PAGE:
Freshly polished Chrome
Chrome 79 is now available, with the latest version of Google’s web browser coming complete with a fully integrated password protection feature, improved anti-phishing technology, and more than 30 security patches.
Top of the bill for Chrome 79 is a new password protection feature that will warn web surfers if their username and password have been compromised when they type them into a website.
“Whenever Google discovers a username and password exposed by another company’s data breach, we store a hashed and encrypted copy of the data on our servers with a secret key known only to Google,” the search giant explained.
“When you sign in to a website, Chrome will send a hashed copy of your username and password to Google encrypted with a secret key only known to Chrome.”
In order to determine if your username and password appears in any breach, Google said it is making use of a technique called ‘private set intersection with blinding’ that involves multiple layers of encryption.
“This allows us to compare your encrypted username and password with all of the encrypted breached usernames and passwords, without revealing your username and password, or revealing any information about any other users’ usernames and passwords,” it said.
Real-time phishing protection
Also new for Chrome 79 is a real-time phishing protection feature for Google’s decade-old Safe Browsing service.
While the company said Safe Browsing continues to detect thousands of new phishing sites each day, some sites have slipped through the net by “switching domains very quickly or by hiding from Google’s crawlers”.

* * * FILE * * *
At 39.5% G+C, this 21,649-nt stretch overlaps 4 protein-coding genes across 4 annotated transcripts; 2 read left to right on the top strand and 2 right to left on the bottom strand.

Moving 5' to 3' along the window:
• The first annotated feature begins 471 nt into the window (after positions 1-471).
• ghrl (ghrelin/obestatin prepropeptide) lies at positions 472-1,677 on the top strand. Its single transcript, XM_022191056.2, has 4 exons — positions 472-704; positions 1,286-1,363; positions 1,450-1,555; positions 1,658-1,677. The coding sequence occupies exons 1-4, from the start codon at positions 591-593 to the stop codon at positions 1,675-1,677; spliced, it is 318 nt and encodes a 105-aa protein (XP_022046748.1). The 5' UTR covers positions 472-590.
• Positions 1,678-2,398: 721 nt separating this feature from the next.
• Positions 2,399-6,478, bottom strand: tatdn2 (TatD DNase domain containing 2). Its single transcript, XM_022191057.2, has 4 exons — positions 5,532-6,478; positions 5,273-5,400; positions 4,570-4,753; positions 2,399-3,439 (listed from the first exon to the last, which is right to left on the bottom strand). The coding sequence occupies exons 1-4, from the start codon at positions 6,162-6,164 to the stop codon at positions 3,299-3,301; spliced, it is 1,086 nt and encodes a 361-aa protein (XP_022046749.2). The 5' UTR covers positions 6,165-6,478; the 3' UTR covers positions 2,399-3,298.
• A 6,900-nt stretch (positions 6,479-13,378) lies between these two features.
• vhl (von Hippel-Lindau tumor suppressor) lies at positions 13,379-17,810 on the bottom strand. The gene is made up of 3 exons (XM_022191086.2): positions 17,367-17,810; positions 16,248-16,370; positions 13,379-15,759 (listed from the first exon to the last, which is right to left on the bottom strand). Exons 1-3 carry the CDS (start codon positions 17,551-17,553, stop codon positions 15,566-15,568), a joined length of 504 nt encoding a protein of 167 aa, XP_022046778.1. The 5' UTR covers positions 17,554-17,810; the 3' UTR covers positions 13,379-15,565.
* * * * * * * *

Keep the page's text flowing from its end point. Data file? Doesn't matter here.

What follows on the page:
Google’s Safe Browsing feature detects thousands of malicious sites each day
Now, however, new capabilities allow the service to inspect the URLs of pages visited in real time.
“Our analysis has shown that this results in a 30% increase in protections by warning users on malicious sites that are brand new,” Google said.
Last but not least for Chrome 79 are more than 30 security vulnerability fixes, including patches for two critical and eight high-ranking bugs.
Researchers from Tencent Keen Security Lab in China scooped more than $20,000 for disclosing a critical use after free vulnerability in the Bluetooth component of Chromium.
The discovery of the second critical flaw – a heap buffer overflow in Chrome’s built-in password manager – was attributed to Sergei Glazunov of Google Project Zero.
Two of the remaining security fixes in Chrome 79 were discovered by Polish pen testers at Securitum. The company said a full technical write-up will follow over the coming weeks.